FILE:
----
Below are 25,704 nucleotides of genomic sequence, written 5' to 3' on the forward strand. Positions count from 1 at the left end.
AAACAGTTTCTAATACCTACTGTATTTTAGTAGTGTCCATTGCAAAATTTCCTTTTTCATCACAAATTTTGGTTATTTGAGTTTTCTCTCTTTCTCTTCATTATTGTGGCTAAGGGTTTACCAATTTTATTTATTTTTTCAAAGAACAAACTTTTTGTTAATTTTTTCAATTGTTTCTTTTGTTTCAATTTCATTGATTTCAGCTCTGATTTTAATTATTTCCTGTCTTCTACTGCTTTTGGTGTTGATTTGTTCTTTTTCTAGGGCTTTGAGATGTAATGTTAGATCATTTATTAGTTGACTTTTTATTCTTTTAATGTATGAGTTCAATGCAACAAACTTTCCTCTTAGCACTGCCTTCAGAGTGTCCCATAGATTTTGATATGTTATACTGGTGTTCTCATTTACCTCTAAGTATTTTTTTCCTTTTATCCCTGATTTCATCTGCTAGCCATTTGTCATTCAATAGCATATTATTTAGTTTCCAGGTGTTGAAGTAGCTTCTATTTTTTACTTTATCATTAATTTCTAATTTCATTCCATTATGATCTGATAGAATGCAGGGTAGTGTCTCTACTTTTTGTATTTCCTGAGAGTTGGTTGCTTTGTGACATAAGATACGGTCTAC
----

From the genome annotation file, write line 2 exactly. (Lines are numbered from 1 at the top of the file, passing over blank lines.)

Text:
AAACAGTTTCTAATACCTACTGTATTTTAGTAGTGTCCATTGCAAAATTTCCTTTTTCATCACAAATTTTGGTTATTTGAGTTTTCTCTCTTTCTCTTCATTATTGTGGCTAAGGGTTTACCAATTTTATTTATTTTTTCAAAGAACAAACTTTTTGTTAATTTTTTCAATTGTTTCTTTTGTTTCAATTTCATTGATTTCAGCTCTGATTTTAATTATTTCCTGTCTTCTACTGCTTTTGGTGTTGATTTGTTCTTTTTCTAGGGCTTTGAGATGTAATGTTAGATCATTTATTAGTTGACTTTTTATTCTTTTAATGTATGAGTTCAATGCAACAAACTTTCCTCTTAGCACTGCCTTCAGAGTGTCCCATAGATTTTGATATGTTATACTGGTGTTCTCATTTACCTCTAAGTATTTTTTTCCTTTTATCCCTGATTTCATCTGCTAGCCATTTGTCATTCAATAGCATATTATTTAGTTTCCAGGTGTTGAAGTAGCTTCTATTTTTTACTTTATCATTAATTTCTAATTTCATTCCATTATGATCTGATAGAATGCAGGGTAGTGTCTCTACTTTTTGTATTTCCTGAGAGTTGGTTGCTTTGTGACATAAGATACGGTCTAC